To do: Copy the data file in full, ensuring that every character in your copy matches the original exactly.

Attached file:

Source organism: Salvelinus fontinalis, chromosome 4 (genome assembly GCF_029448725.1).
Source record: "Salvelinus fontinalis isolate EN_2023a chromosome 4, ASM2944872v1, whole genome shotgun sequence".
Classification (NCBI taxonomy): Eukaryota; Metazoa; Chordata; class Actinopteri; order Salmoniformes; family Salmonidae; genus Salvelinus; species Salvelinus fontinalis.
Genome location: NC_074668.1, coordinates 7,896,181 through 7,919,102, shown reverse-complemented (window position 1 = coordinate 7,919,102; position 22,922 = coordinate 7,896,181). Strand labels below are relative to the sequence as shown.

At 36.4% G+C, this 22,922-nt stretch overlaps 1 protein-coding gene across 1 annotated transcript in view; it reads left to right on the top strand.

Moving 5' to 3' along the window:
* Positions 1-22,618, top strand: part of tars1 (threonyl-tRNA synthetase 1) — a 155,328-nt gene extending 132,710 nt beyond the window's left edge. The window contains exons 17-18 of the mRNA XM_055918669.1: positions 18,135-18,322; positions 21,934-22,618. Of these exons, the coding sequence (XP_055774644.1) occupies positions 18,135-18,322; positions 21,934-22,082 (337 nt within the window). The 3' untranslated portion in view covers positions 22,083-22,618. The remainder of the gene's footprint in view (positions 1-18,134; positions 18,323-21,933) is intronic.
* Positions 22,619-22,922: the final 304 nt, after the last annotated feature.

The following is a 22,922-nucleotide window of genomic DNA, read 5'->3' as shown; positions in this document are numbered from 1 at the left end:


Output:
Source organism: Salvelinus fontinalis, chromosome 4 (genome assembly GCF_029448725.1).
Source record: "Salvelinus fontinalis isolate EN_2023a chromosome 4, ASM2944872v1, whole genome shotgun sequence".
Classification (NCBI taxonomy): Eukaryota; Metazoa; Chordata; class Actinopteri; order Salmoniformes; family Salmonidae; genus Salvelinus; species Salvelinus fontinalis.
Genome location: NC_074668.1, coordinates 7,896,181 through 7,919,102, shown reverse-complemented (window position 1 = coordinate 7,919,102; position 22,922 = coordinate 7,896,181). Strand labels below are relative to the sequence as shown.

At 36.4% G+C, this 22,922-nt stretch overlaps 1 protein-coding gene across 1 annotated transcript in view; it reads left to right on the top strand.

Moving 5' to 3' along the window:
* Positions 1-22,618, top strand: part of tars1 (threonyl-tRNA synthetase 1) — a 155,328-nt gene extending 132,710 nt beyond the window's left edge. The window contains exons 17-18 of the mRNA XM_055918669.1: positions 18,135-18,322; positions 21,934-22,618. Of these exons, the coding sequence (XP_055774644.1) occupies positions 18,135-18,322; positions 21,934-22,082 (337 nt within the window). The 3' untranslated portion in view covers positions 22,083-22,618. The remainder of the gene's footprint in view (positions 1-18,134; positions 18,323-21,933) is intronic.
* Positions 22,619-22,922: the final 304 nt, after the last annotated feature.

The following is a 22,922-nucleotide window of genomic DNA, read 5'->3' as shown; positions in this document are numbered from 1 at the left end: